Karin Karakaşlı: Joy & Sorrow
Karin Karakaşlı / photo: Jan Boeve
Text: Karin Karakaşlı
Translation: Ipek Uzman
You choose to memorise at times, and at times the memory chooses you. If, at your free will, you’ve decided to dive into an ‘old you’, the memory is purified of its scorching moment. This comfort zone is not for the mind. Mostly the memories catch you unwary. Not chosen to be memorised, the odds running away, a memory sworn to take revenge of not only being neglected but denied corners the soul sneakily. Shows up through tricks of connotations and senses. Through a smell, a taste, a song, a word, a photo untaken appearing in front of your eyes. Through a tiny sting of a wound chosen to be forgotten.
Don’t forget me, may you don’t forget me – a song from the past. Stating don’t forget me is both a plea and a curse. Wanting your trace to remain is demanding what was lived. If one forgets, you are erased. Turning into dust is not the same as biting the dust. When ignored, you cannot die. Nobody mourns because your presence is denied.
God knows many memories I have that I want to escape from seeking to dominate me from time to time. But still, upon being asked to erase these memories from my mind, I cannot forgo even one of them. We learn by pain the most. Mistakes notched and notched. After the life lesson, the mind finalised its function by getting even with the crude emotion of what lived and was lived. The submissive pain we have in our hands now. Which teaches and heals.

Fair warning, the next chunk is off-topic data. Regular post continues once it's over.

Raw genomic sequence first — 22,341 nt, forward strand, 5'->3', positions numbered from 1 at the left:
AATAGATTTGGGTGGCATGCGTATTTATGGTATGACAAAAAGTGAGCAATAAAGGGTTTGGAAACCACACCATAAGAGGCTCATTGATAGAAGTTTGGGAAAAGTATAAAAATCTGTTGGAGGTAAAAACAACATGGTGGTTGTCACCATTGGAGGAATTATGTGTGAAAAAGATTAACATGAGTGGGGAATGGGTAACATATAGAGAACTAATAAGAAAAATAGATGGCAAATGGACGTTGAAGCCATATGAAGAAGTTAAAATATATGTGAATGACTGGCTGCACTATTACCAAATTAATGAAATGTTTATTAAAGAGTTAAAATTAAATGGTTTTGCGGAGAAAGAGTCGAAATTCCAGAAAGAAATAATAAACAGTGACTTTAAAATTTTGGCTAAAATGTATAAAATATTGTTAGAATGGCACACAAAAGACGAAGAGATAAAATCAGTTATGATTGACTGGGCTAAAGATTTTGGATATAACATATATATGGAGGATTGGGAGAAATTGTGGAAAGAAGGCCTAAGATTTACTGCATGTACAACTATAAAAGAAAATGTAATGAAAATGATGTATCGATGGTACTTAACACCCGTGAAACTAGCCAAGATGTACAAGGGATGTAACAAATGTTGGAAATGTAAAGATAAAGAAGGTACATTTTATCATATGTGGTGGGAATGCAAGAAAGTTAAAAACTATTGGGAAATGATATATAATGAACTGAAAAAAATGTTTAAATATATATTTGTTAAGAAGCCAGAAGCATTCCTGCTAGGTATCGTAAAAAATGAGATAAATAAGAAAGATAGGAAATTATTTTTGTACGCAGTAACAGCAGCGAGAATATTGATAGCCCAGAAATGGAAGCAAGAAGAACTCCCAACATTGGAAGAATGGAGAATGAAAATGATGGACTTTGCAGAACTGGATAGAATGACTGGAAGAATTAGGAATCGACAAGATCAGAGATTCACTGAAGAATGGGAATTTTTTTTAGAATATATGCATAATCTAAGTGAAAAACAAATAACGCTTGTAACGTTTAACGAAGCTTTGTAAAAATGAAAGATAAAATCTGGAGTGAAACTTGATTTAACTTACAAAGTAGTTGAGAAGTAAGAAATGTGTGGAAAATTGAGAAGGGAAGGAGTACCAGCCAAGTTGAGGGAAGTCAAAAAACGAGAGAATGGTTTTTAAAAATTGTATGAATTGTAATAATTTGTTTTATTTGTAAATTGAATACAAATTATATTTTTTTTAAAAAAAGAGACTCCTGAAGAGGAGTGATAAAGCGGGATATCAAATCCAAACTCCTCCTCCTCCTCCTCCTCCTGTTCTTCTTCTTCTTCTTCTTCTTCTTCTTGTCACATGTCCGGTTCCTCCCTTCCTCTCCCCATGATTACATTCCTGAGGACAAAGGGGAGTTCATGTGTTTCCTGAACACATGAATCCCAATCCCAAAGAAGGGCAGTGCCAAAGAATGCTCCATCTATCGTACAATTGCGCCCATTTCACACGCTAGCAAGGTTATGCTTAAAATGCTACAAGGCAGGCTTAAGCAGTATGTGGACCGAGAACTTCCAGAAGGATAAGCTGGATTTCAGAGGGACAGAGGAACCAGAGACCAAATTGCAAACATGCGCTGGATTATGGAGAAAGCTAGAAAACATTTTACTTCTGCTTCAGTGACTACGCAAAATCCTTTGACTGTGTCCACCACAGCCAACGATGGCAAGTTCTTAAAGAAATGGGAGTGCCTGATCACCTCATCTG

A wound proves that you live. Showing not only your pain but strength. Some gone, some dead, some presence so natural without questioning lost. Then, everything shared in common turns into happiness in its unrepeatability, making you smile with sorrow.
In lands like ours, where history is built on make-forget, collective memory is the insurance preventing insanity. It records who died for the sake of what, was murdered by whom, what was lived on repeat. When aimed at your reality and sense of justice, the sole option at hand is to protect that memory of yours, which is your shelter at times and, at times, your hell. Because once a threshold is passed, everything turns upside down. The past does not pass in some lands, you might find yourself in between ghosts of an old time. Sure, you live your life, but the feeling something terrible might happen at any moment never leaves you alone. So much so that when you laugh out loud, lost in the magic of the moment, you feel uneasy thinking, ‘I laughed so much.’ As if laughter is something to pay for. As if it is only the right of the children immersed in games.
For me, this is the daily flow. An organism starts ordinary and turns into extraordinary at any given moment. Moreover, this extraordinariness, unfortunately, does not always emerge with its linguistic expression of exceptional, but rather in the petrifying form of the State of Extraordinary. Then you have happiness making you cry, pains making you smile. You stand somewhere between joy and sorrow, pain and happiness. You shed tears in gratitude by knowing how special happiness is and burst out laughing for a moment with the sharpness of indescribable pain.
When asked what I am grateful for, what I learned in life, it is to find happiness in little things. Joy as an excuse… Having happiness for no reason… A strange, ecstatic state of the playful spirit of a truant, as if you have spring flowers in you, the sea in your throat. A bit like love. Where when asked ‘What happened?’, you smile and say ‘Nothing, I am just happy’.